Big climbs in the vicinity of Florida

Hey guys, my climbing sucks and I need to do something. I’m looking for the biggest climbs somewhere near central Florida. Yeah, I’ve done repeats on sugarloaf mountain…but we’re talking under 200ft vertical. What’s the closest big climb in Georgia? Dirt, gravel, singletrack, or pavement, does not matter. Just requesting “no cars”. Anybody have any tips? Thanks :slight_smile:

This might take a while …

If anyone has a great answer, please let me know the biggest climbs in the Chicago area :wink:

“At 345 feet (105 m) above mean sea level , Britton Hill is the highest point in Florida and the lowest highpoint of any U.S. state. Much of the state south of Orlando lies at a lower elevation than northern Florida, and is fairly level. Much of the state is at or near sea level.”


Re: Chicago, there are a few good climbs out in Bull Valley…short, but steep.

Maybe a KICKR Climb and the right trainer programs? I think you’re pretty much stuck with simulation in Central Florida.


Back in 2015 before I knew what an indoor trainer was, I drove up to Blue Mounds in WI for a training ride before the Leadville Silver Rush. That’s how desperate I was to find some hills!

Another option is to ride a fat bike with low tire pressure on gravel trails - eg somewhere like Waterfall Glen or Swallow Cliffs. Not quite the same as climbing, but the increased rolling resistance approximates gravitational resistance of climbing (i.e. approx linear with speed).

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I know … that’s technically closer to Rockford than Chicago … but I get your point :wink:

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Only ~25 miles from my location….with a detour through Barrington on the way back home, it makes for a decently hilly 80 mile jaunt.

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I live in south Florida and this is why I like doing low cadence intervals for sweet spot and tempo. Sometimes I’ll get threshold efforts low cadence too. It doesn’t replicate the angle of climbing but it gets my legs ready.

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Hi Joe,

I live in Miami so it’s pretty flat here. We usually go to Clermont (Orlando) for a few days from time to time. There are no big climbs but plenty of short ones so you can get some elevation in your legs.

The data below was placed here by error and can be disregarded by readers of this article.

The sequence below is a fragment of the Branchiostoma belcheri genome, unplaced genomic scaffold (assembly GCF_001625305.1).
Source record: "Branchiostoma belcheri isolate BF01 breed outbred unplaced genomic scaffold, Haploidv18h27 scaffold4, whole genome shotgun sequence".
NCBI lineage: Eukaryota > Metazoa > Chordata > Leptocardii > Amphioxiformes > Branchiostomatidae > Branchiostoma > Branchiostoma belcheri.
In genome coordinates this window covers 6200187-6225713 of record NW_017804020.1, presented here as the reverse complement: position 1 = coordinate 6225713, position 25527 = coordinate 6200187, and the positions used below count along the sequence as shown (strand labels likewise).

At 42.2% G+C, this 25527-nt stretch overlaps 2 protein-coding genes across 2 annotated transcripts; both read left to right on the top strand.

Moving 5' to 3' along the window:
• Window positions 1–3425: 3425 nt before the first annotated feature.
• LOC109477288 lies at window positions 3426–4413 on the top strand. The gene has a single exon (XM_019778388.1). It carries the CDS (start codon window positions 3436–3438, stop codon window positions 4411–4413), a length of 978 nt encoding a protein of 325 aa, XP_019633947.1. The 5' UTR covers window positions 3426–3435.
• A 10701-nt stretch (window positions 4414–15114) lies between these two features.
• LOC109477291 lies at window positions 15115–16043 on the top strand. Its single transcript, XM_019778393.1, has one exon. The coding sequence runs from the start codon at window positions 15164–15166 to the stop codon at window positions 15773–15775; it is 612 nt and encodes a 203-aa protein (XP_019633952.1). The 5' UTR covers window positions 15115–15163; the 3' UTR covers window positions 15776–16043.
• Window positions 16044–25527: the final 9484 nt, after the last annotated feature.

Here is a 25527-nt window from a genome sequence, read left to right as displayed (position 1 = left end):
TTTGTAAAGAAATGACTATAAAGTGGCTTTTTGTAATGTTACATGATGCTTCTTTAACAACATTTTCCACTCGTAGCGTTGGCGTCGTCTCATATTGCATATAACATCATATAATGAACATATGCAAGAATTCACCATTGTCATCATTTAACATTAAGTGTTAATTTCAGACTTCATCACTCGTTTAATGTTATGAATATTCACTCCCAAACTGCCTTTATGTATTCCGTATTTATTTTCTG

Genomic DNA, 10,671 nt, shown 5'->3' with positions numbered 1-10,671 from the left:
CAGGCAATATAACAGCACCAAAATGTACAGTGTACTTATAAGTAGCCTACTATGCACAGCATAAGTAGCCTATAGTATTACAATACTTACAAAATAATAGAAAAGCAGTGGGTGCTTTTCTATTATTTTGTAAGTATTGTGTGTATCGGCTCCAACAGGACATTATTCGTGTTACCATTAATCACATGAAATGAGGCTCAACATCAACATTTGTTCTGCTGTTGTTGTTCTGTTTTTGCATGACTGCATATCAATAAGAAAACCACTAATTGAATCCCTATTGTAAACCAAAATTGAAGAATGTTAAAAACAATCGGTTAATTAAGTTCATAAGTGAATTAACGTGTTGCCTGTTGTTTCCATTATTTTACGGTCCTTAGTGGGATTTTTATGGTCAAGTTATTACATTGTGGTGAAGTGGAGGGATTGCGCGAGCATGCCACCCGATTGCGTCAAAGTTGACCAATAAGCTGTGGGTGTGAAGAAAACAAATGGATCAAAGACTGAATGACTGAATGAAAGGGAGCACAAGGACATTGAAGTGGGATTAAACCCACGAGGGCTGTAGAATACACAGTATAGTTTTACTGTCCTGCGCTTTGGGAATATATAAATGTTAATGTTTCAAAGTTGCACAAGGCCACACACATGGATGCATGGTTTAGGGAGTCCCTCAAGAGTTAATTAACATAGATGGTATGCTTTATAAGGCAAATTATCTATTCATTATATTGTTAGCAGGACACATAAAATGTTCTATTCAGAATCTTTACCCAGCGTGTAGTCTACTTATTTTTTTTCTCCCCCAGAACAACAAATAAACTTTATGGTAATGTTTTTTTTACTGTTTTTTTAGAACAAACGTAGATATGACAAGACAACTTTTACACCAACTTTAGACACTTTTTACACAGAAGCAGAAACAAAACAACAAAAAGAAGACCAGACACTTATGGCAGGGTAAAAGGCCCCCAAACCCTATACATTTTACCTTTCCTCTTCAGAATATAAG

With that said if you suck at climbing you’ll still suck just on a climb. My point is having hills is not that important, you can still do climbing technique in flats. To prove that you can check top 20 finishers in any big climbing race in USA on the east coast, for instance 6 Gap and 6 Gap gravel, you’ll see that there are many Floridians in top 20. On top of that riders that mainly ride in hilly areas usually struggle in Miami or any longer flat rides because it’s harder to maintain power for 3h+. In the end you want to learn and perfect your climbing techniques and how to sustain higher power for longer. You can do it on flats no problem.

If you want bigger proper mountains you can go north of Atlanta, Ellija, Dahlonega, Hellen, etc.


I train for big climbs by riding on pancake flats outside my front door. Lower cadence, tempo/SS, and keep going for 45-90 minutes. Better if you have a headwind. Originally got the idea from a GCN video back in 2016. It works.

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Look up 6 gap century, that has plenty of vert, Near helen. Also look up skyway epic, it has a mix of washed out dirt road and paved. Also can extend and ride up anniston SP ( maybe the highest point in alabama).


That’s about 6 1/2 hours away

And just under 7 for

So solid suggestions, thanks :slight_smile:


So you guys will take a few days and go to Clermont for hills? Like a training camp kinda thing?


When I lived in Rockford this was pretty nice Ten Thousand Full - A bike ride in Freeport, IL

Although Blue Mound is a good option too. The problem is those Wisconsin bars…one thing usually led to another!


You might get some good segment ideas from this ride. I thought I saved a Clermont loop but I was wrong.

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I find Zwift replicates the experience of riding long climbs extremely well.


I’ll second Clermont. Another area I used to do a weekly ride in was San Antonio, just north of Tampa.

As mentioned above, you don’t need hill or mtns. You need watts/kg and the ability to hold watts/kg for the length of a climb.


I do like my zwift rides, no doubt about that.

Your logic is irrefutable…but I think there is more to it than watt/kg. I can’t explain it. It’s probably not even right. But I feel it’s true.


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The Dutch have a history of good climbers.

They also have the benefit of reliable headwinds, though.

Whatever you can do to increase torque and the range of power in your pedal stroke will help. Maybe it’s just slower speed/smaller gear on the trainer.